Effect Measure

Since it’s a lazy summer weekend (the first of the summer, astronomically speaking — that is, if you believe the earth goes around the sun), I was lazily contemplating some of the dumbass things said about one of my sciblings, PZ Myers, by another one of my sciblings, Matt Nisbet. The clip Matt embedded is no longer available (taken down at the insistence of the copyright holder; if it’s so bad for the pro-science side, why did they take it down?), but it seems to be the infamous “religion is like knitting” clip. Since that clip is still up on YouTube, here it is again, in case you missed it the first time:

Despite the accusations that the makers of Expelled — Ben Stein’s ludicrous attempt to breathe some life into the corpse of creationism — quote mined an interview with PZ for maximum outrageousness, it’s hard for me to see what’s at all outrageous about comparing religion to knitting. I won’t bother to point out hardly anyone has been killed over knitting philosophies. That’s way too easy and it implies knitting has the better of religion. Instead, I’ll not only agree with PZ (sorry Matt), but say why I think the comparison is particularly apt. Others have [probably] done this already, but that’s why I noted it was a lazy summer weekend. I was too lazy to find out.

So in the spirit of summer laziness, here’s what I like about the knitting analogy: it suggests the conditions under which religion would be relatively harmless, maybe even useful. Knitting is a private, or at least personal avocation. Knitters don’t want everyone else to be a knitter. They are satisfied to knit on their own or with other people who like to knit. A knitting club. It’s social. Knitting is a way for many people to relieve tension, or, when times are tough, to occupy themselves. For these people, knitting is comforting. If you’ve ever seen the products of really good knitters, it can also be creative, so knitting is a source of creative inspiration. Knitting is socially acceptable. It doesn’t set a knitter apart from their non-knitting fellow citizens. Whether you are a knitter or not isn’t a matter of personal worth. It is assumed that knitters are just as good people as non-knitters.

In short, knitting is unobjectionable because it is kept personal, it is not the source of invidious distinctions, it can be fun and lead to pleasant social interactions, it is a comfort for many people, and is a source of creativity and even inspiration. If religion were like knitting, I wouldn’t object to it.

But religion isn’t satisfied to be like knitting. It’s even outraged to be compared to knitting. Religion takes its knitting needles and uses them as weapons, not to knit with in private but to attack others in public. So while religion isn’t really like knitting, I agree with PZ. If it can attain the Revelation of Knittingness, there might be hope for it.

Comments

  1. #2 decrepitoldfool
    June 22, 2008

    But religion isn’t satisfied to be like knitting. It’s even outraged to be compared to knitting.

    Absolutely right. Knitting is regarded as nice but personal, social, and harmless. Christianity makes claims to be disruptive and global and all-encompassing. Anyone who knows evangelicals would tell you they’d not be thrilled by the comparison.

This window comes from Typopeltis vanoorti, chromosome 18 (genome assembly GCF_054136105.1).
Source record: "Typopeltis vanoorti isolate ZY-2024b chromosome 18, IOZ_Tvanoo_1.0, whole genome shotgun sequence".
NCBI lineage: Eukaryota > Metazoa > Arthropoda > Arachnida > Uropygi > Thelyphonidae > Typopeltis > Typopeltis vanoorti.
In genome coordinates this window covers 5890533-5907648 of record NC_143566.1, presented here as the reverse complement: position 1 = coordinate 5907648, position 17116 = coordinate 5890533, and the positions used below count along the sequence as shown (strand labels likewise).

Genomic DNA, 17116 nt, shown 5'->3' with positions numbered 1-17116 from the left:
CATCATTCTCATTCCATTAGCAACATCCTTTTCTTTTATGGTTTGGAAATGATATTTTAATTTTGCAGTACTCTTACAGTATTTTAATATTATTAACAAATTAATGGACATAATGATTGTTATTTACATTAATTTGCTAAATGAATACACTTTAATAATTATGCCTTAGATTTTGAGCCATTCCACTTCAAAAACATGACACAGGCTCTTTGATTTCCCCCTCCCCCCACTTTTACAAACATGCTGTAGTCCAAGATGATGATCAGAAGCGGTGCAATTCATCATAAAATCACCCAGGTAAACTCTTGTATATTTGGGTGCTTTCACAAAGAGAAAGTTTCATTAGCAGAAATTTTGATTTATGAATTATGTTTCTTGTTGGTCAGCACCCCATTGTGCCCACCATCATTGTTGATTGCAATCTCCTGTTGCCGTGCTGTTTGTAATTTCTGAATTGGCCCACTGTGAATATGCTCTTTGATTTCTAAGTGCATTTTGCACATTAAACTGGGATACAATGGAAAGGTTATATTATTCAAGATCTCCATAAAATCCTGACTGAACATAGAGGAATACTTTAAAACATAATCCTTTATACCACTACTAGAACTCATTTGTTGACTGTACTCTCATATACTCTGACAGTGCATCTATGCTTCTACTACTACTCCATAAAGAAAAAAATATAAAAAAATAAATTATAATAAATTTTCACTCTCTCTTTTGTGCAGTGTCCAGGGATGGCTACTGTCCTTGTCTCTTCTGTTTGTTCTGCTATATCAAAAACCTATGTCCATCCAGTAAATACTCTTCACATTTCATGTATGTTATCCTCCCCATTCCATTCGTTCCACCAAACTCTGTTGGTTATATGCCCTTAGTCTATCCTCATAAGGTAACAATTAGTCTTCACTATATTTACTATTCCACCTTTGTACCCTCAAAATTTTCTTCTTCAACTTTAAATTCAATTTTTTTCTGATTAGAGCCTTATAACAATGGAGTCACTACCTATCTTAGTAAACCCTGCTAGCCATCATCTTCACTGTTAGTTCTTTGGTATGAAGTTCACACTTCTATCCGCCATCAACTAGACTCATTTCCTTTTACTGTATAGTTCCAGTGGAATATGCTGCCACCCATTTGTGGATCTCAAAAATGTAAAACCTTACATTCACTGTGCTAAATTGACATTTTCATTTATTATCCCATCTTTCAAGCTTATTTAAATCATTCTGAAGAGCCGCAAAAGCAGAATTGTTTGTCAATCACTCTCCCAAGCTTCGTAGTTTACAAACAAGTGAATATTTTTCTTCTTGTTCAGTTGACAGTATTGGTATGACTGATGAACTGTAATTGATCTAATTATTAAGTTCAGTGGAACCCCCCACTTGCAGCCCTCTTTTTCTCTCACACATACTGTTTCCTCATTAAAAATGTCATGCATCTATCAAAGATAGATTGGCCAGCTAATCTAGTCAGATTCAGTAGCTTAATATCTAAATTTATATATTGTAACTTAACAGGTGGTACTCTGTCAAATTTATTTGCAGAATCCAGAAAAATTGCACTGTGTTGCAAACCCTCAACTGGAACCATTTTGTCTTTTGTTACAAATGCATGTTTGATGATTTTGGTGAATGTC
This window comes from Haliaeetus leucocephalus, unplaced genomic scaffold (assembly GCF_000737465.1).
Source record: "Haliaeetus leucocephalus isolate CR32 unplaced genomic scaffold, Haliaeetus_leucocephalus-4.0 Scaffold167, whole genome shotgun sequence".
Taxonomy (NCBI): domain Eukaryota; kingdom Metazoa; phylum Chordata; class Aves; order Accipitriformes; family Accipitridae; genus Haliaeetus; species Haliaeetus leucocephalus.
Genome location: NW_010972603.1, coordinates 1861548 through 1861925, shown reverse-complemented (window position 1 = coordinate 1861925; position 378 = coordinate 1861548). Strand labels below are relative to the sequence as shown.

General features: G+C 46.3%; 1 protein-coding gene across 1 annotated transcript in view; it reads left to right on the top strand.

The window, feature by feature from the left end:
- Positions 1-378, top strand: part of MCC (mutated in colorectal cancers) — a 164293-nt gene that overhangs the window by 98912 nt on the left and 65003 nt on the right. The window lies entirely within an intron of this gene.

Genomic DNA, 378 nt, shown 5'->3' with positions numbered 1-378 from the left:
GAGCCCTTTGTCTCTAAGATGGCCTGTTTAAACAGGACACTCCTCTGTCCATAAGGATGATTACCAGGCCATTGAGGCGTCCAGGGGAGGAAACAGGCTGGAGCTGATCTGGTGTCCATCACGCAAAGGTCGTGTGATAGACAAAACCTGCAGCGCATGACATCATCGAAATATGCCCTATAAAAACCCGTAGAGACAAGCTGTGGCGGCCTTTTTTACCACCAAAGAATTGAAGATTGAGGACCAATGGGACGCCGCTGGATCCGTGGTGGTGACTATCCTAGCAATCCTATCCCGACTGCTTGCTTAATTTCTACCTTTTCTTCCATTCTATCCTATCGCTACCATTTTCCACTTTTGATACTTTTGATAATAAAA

The real reason? They’re jealous. Religion could only wish to be as useful as knitting. Has anyone ever prayed up a comfy sweater or hat? I don’t think so.

  2. #3 Pierce R. Butler
    June 22, 2008

    Knitting requires skill.

  3. #4 dubiquiabs
    June 22, 2008

    Nisbet for Pope!
    Might solve two problems.

  4. #5 Lea
    June 22, 2008

    Heard on NPR radio a day or two ago that China is becoming concerned over the rapid growth of Christianity in their country.

  5. #6 Crudely Wrott
    June 22, 2008

    People used to frequently say, “Tend to your own knitting” as an admonishment to those who paid more attention to the problems of others than they did to their own.

    Good advice.

    Unless someone insists on making the attendant problems of their personal dogma an influential part of legislation at any level of government. Why is this clear and concise distinction lost on so many who cry so loudly while suffering so little?

    Must be because they “. . . just believe . . .” Synonyms of “just” include, but are not limited to, “only”, “merely” and “simply”. Some degree of intentionality is certainly involved whenever giving credence to the incredible. This seems to fit my definition of “willful ignorance”.

  6. #7 victoria
    June 22, 2008

    You’re right Revere, this dumbass and just plain juvenile and silly.

  7. #8 victoria
    June 22, 2008

    Sorry should read this IS dumbass

  8. #9 caia
    June 22, 2008

    My only quibble with what he said is that I have little desire to tell anyone how much importance their religion should have for them as individuals, assuming they are under no coercion and have a full range of options open to them.

    If people make a free choice to live every minute of their lives according to a religious understanding, that’s ok with me. I’ve read Buddhist texts that deal with the proper way to cook (mindfully, respectfully, and thankfully, no matter the quality or amount of the ingredients), for example, that probably provide a sense of peace for those who can follow them.

    I just want it to be understood that no one else’s religion need have any importance at all to me or anyone else who would rather not participate in it.

  9. #10 Chris
    June 23, 2008

    Wow – this article shows me how much science is like religion rather than knitting. Consider this small variation:

    “So in the spirit of summer laziness, here’s what I like about the knitting analogy: it suggests the conditions under which science would be relatively harmless, maybe even useful.”

    And this:

    “But science isn’t satisfied to be like knitting. It’s even outraged to be compared to knitting. Science takes its knitting needles and uses them as weapons, not to knit with in private but to attack others in public.”